Comparison of Fibromyalgia and MS

Similar Symptoms But Unique Diagnosis

Headaches are a symptom of both fibromyalgia and MS.
Headaches are a symptom of both fibromyalgia and MS. elenaleonova/Getty Images

MS and fibromyalgia share many symptoms. For instance, depression is a common symptom in both conditions and may be a result of the disease process itself, a consequence of having such a debilitating disease, or a little bit of both. Other common symptoms include:

  • fatigue
  • pain
  • sleep disturbances
  • headaches and migraines
  • bladder and bowel problems
  • negative impact on quality of life and ability to perform everyday activities (disability)

    This overlap in symptoms may confuse a diagnosis of fibromyalgia and multiple sclerosis, especially in someone already living with one of these conditions. It's plausible that doctors, and people living with the disease themselves, would naturally assume that the symptoms were part of the original diagnosis and be hesitant to investigate further.

    Who Gets Fibromyalgia and/or Multiple Sclerosis?

    Fibromyalgia is much more common than MS, as it's estimated that one in 50 (or over 6 million) people in the U.S. have fibromyalgia. In contrast, MS affects less than 10 percent of that number, or a roughly estimated 400,000 people in the US. That said, there are some commonalities in who is affected:

    Women: Between 80 and 90 percent of people with fibromyalgia are female. Women are more likely to have MS (relapsing-remitting MS), too, but only 2 or 3 times more likely than men.

    Young at Diagnosis: Most people with fibromyalgia are diagnosed when they are between 20 and 55 years old.

    Similarly, most people with MS are diagnosed when they are between 20 and 50 years old.

    Diagnosis of Fibromyalgia and Multiple Sclerosis

    While there are no blood tests to definitively diagnose either fibromyalgia or multiple sclerosis, there are specific criteria used by doctors -- this greatly helps prevent a misdiagnosis.

    Still, it can be challenging in some people, as clinical symptoms can overlap.

    Fibromyalgia is diagnosed when a person meets one of the two criteria:

    • A Widespread Pain Index Score that is 7 or greater and Symptom Severity Scale Score that is 5 or greater OR
    • A Widespread Pain Index Score that is 3 to 6 and a Symptom Severity Scale Score that is 9 or greater.

    Widespread pain index (WPI) ranges in score from 0 to 19 and is based on the number of sites that a person reports pain over the past week. For example, pain in the right lower leg, left lower leg, abdomen, left hip, and left jaw would be a score of 5.

    The Symptom Severity (SS) scale score is the sum of severity scores (ranging from 0 to 3) of the following four symptoms: fatigue, waking unrefreshed, cognitive symptoms, and extent of general somatic ("body") symptoms for a total score of 0 to 12.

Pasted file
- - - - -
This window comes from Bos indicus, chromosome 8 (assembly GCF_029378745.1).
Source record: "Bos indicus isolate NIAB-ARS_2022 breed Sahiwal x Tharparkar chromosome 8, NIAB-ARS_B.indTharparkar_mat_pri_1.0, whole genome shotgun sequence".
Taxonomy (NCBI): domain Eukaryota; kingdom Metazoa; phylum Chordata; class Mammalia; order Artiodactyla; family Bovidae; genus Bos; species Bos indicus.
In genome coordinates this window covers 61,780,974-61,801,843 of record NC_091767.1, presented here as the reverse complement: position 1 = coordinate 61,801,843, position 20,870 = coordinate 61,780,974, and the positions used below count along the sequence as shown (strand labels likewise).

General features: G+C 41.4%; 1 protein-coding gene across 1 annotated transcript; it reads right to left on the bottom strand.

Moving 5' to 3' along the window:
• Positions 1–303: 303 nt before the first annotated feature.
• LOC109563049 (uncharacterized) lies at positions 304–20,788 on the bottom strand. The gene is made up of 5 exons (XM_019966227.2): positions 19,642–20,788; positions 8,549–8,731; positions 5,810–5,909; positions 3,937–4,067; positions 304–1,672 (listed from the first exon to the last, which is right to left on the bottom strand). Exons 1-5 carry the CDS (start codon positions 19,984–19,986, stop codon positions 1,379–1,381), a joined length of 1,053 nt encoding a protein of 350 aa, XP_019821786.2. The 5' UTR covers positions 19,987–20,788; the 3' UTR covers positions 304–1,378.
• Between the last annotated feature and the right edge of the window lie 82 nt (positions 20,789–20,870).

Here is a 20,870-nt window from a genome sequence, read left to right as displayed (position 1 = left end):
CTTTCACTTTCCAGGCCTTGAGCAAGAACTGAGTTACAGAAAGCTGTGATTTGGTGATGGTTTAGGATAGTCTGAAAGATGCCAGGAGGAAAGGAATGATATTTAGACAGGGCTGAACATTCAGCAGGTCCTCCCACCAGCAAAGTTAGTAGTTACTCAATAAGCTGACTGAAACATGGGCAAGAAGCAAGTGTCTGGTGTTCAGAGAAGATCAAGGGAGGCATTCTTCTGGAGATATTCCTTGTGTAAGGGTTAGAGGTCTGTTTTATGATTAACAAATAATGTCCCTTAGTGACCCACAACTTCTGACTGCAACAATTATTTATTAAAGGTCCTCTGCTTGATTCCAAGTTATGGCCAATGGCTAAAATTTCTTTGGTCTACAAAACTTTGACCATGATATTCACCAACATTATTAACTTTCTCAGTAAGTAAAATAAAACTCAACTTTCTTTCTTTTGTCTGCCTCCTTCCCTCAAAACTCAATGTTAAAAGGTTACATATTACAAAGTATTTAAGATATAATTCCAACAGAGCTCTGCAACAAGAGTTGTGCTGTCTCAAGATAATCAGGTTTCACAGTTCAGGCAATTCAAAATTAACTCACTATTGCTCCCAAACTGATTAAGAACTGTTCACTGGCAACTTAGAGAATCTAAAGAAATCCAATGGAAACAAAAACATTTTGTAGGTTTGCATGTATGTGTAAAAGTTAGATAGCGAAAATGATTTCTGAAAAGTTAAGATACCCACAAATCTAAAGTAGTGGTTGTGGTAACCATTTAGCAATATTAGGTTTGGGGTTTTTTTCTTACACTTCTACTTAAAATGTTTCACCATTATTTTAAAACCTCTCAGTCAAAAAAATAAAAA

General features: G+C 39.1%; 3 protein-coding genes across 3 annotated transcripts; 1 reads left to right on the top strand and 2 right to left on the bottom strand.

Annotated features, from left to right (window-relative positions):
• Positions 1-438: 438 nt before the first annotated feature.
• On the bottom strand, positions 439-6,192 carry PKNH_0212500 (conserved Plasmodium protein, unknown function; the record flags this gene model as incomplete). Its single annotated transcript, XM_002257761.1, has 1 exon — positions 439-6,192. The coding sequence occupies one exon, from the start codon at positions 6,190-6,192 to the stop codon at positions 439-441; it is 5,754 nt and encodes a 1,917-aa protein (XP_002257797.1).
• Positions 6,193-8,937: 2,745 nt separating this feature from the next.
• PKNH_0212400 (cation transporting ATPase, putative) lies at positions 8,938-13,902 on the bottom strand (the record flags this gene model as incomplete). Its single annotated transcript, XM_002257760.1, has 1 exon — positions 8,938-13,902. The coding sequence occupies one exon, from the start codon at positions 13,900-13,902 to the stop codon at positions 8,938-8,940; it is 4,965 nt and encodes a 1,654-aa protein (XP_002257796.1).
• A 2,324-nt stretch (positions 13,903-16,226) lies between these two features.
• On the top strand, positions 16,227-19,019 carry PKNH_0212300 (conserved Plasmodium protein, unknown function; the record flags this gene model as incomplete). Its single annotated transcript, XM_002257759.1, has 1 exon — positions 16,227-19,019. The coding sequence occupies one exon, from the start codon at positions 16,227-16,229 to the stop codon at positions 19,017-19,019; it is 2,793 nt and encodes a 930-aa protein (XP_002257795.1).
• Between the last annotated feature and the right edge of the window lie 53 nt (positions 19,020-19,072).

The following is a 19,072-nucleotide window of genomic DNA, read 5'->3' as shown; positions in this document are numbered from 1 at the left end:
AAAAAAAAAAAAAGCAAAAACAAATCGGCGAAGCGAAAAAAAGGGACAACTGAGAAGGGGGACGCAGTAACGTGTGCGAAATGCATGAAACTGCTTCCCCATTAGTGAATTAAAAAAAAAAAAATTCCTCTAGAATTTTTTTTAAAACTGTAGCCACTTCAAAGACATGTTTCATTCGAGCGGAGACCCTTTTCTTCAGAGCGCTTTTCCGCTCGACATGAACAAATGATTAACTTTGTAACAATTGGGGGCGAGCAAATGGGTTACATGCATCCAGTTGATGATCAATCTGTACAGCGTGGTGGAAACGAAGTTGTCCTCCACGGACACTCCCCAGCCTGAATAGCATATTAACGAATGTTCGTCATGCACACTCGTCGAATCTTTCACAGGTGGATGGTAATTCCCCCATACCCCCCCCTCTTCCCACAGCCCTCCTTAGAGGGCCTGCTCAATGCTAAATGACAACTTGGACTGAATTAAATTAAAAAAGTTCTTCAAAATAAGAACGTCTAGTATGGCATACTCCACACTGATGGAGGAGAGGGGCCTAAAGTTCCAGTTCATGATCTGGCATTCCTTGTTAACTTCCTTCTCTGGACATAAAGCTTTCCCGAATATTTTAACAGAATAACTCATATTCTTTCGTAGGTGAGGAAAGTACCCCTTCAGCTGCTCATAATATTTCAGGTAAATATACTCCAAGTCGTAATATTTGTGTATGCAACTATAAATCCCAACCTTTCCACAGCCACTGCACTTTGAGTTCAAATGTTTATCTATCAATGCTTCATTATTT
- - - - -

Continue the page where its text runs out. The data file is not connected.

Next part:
Diagnosis of multiple sclerosis relies heavily on the presence of lesions on the brain or spinal cord, as seen on an MRI scan. MS can also be diagnosed clinically -- meaning a person has symptoms that occur at different periods of time (at least one month apart) and within different parts of the brain, spinal cord, or optic nerve ( at least 2 different areas).

    Bottom Line

    Given the overlap in many of the symptoms of these diseases, as well as the similar risk profiles and diagnostic challenges, it's plausible there are people who have both MS and fibromyalgia, or that one is mistaken for the other. If you are concerned about this, it's sensible to ask for a referral to a rheumatologist (or a neurologist for MS symptoms) to get additional information and a second opinion.

    That being said, it's important to understand that having one condition does not put you at risk for having the other -- meaning if you have been diagnosed with fibromyalgia, it does not mean you have a higher chance of developing MS (and vice versa).

    There is no cure for either disease, but there are medications to treat many of the symptoms, as well as to keep MS from progressing. It's worth your time and effort to keep asking questions and keep seeking improved health and a better quality of life.


    National MS Society. Diagnosing MS.

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    Tullman, M.J. (2013). Overview of the epidemiology, diagnosis, and disease progression associated with multiple sclerosis. American Journal of Managed Care, Feb;19(2 Suppl):S15-20.

    Weir, P.T., Harlan, G.A., Nkoy, F.L., Jones, S.S., Hegmann, K.T., Gren, L.H., & Lyon, J.L. (2006). The incidence of fibromyalgia and its associated comorbidities: a population-based retrospective cohort study based on International Classification of Diseases, 9th Revision codes. J Clin Rheumatol. 2006 Jun;12(3):124-8.

    DISCLAIMER: The information in this site is for educational purposes only. It should not be used as a substitute for personal care by a licensed physician. Please see your doctor for diagnosis and treatment of any concerning symptoms or medical condition.

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